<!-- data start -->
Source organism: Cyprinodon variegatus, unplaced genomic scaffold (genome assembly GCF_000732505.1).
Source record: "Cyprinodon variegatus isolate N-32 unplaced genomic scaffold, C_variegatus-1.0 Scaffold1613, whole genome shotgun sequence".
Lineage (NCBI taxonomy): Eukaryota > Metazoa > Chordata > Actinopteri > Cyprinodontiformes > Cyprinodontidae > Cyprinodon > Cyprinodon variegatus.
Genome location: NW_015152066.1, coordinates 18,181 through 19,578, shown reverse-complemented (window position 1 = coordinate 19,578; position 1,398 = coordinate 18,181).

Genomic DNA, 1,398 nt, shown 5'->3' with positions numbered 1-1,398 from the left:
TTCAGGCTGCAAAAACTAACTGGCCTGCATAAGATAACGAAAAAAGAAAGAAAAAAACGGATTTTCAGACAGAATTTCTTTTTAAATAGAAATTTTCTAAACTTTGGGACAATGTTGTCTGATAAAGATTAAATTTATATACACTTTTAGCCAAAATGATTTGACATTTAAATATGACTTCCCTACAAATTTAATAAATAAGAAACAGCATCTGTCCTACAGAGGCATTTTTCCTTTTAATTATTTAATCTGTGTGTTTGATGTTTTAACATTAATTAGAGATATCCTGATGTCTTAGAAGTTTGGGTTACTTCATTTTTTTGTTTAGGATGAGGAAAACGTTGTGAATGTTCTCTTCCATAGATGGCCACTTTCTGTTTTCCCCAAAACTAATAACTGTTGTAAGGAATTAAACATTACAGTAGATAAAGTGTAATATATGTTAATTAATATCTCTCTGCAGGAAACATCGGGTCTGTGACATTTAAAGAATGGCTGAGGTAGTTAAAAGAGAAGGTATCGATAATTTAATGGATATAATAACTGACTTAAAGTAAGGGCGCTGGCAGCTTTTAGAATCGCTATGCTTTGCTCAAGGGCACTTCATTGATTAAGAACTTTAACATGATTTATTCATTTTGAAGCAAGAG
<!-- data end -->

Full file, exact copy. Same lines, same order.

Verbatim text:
Source organism: Cyprinodon variegatus, unplaced genomic scaffold (genome assembly GCF_000732505.1).
Source record: "Cyprinodon variegatus isolate N-32 unplaced genomic scaffold, C_variegatus-1.0 Scaffold1613, whole genome shotgun sequence".
Lineage (NCBI taxonomy): Eukaryota > Metazoa > Chordata > Actinopteri > Cyprinodontiformes > Cyprinodontidae > Cyprinodon > Cyprinodon variegatus.
Genome location: NW_015152066.1, coordinates 18,181 through 19,578, shown reverse-complemented (window position 1 = coordinate 19,578; position 1,398 = coordinate 18,181).

Genomic DNA, 1,398 nt, shown 5'->3' with positions numbered 1-1,398 from the left:
TTCAGGCTGCAAAAACTAACTGGCCTGCATAAGATAACGAAAAAAGAAAGAAAAAAACGGATTTTCAGACAGAATTTCTTTTTAAATAGAAATTTTCTAAACTTTGGGACAATGTTGTCTGATAAAGATTAAATTTATATACACTTTTAGCCAAAATGATTTGACATTTAAATATGACTTCCCTACAAATTTAATAAATAAGAAACAGCATCTGTCCTACAGAGGCATTTTTCCTTTTAATTATTTAATCTGTGTGTTTGATGTTTTAACATTAATTAGAGATATCCTGATGTCTTAGAAGTTTGGGTTACTTCATTTTTTTGTTTAGGATGAGGAAAACGTTGTGAATGTTCTCTTCCATAGATGGCCACTTTCTGTTTTCCCCAAAACTAATAACTGTTGTAAGGAATTAAACATTACAGTAGATAAAGTGTAATATATGTTAATTAATATCTCTCTGCAGGAAACATCGGGTCTGTGACATTTAAAGAATGGCTGAGGTAGTTAAAAGAGAAGGTATCGATAATTTAATGGATATAATAACTGACTTAAAGTAAGGGCGCTGGCAGCTTTTAGAATCGCTATGCTTTGCTCAAGGGCACTTCATTGATTAAGAACTTTAACATGATTTATTCATTTTGAAGCAAGAG